The animal model of the LADA form in the IDDM rat, which is an established model of autoimmune diabetes (9–11,26), showed upon characterization in the current study features that were comparable to those of patients with LADA (see points 1–5 in Table 6). The most important observation both in the pancreases of patients with LADA and of the LADA rat model was that not all islets were infiltrated at the moment of disease manifestation but only the islets in approximately two-thirds of the pancreases. Thus, islets in an area of approximately one-third of the pancreases were unaffected, showing no signs of immune cell infiltration and β-cell apoptosis. This was also observed also in an analysis of the LADA pancreas organ in a case report (6). On the other hand, this can explain why infiltrated islets in a human LADA pancreas may not have been found upon analyses of pancreatic islet tissue specimens obtained by pancreas organ biopsy (7,8). The unaffected islets in the areas of the pancreas without infiltration prevent a quick deterioration of the metabolic state. This is at variance from the situation in T1DM pancreases, where all islets containing β-cells are infiltrated with activated immune cells (9,14,27–29).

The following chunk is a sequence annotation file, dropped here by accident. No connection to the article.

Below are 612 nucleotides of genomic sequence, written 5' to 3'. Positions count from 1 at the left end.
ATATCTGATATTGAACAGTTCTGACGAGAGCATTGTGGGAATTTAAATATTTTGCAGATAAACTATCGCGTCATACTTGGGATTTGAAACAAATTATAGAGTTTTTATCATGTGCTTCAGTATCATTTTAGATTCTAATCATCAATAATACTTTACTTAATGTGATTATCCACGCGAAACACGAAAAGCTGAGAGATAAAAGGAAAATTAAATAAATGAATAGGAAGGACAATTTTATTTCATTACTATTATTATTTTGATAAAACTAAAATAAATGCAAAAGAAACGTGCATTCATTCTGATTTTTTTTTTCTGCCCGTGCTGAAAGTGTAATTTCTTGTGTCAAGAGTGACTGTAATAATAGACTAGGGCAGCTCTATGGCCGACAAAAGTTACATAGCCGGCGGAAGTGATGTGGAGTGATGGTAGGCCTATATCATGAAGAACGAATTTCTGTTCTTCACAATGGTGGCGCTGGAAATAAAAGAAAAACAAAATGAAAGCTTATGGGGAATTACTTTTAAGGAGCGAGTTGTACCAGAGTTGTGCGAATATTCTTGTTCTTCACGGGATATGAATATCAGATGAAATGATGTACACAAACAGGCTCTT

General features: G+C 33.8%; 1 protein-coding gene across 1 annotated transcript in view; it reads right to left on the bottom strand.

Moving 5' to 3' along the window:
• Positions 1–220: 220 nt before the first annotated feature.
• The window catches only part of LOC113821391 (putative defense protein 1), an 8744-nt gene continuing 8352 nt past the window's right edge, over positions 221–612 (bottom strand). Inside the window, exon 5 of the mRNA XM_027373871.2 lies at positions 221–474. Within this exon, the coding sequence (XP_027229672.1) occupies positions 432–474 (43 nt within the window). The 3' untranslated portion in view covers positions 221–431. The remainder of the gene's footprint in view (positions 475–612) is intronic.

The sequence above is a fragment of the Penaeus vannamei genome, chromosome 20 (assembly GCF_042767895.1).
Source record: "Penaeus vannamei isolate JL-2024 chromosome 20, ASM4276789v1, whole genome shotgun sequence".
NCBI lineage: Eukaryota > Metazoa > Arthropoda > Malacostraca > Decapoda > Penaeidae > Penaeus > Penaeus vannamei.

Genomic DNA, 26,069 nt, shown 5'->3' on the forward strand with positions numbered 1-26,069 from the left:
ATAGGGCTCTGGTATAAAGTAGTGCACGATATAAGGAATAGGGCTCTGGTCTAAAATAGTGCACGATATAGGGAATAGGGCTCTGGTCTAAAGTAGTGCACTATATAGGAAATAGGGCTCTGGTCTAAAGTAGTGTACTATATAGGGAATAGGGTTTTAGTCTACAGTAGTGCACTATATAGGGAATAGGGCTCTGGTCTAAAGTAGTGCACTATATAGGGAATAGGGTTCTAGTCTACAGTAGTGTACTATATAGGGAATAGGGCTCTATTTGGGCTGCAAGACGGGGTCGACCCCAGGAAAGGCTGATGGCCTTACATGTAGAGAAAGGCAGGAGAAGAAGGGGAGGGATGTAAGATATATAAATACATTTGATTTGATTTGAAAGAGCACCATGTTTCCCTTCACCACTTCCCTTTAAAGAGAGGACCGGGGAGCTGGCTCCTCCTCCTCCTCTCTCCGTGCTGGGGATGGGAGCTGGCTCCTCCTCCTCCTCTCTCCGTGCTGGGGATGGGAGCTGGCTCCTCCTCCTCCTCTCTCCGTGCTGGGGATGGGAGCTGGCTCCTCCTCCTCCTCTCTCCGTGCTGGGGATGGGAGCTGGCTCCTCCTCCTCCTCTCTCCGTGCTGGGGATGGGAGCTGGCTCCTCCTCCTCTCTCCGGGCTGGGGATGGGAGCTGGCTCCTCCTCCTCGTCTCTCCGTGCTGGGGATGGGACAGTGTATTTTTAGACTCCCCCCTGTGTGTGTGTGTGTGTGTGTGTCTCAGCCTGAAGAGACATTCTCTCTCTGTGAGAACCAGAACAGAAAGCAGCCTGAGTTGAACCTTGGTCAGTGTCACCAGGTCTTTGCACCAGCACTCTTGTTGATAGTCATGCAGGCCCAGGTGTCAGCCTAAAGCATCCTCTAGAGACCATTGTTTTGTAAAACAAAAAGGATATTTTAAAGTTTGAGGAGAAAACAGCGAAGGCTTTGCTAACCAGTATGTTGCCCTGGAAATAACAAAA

In the prediabetic phase in the IDDM rat model of human T1DM, areas without infiltrated islets are known to exist (9). These areas decrease in size in the pancreases of rats in the prediabetic phase when analyzed at days 50 and 55 of age (9) as closer the animals approach the time of diabetes manifestation (on average at day 59).
This explains not only the slower disease progression in patients and rats with LADA but also the milder form of autoimmune diabetes as documented by higher serum C-peptide concentrations, an observation that has also been previously reported for patients with LADA (2,3,30,31) as well as a higher level of β-cell insulin gene expression as an explanation for the initial insulin independence.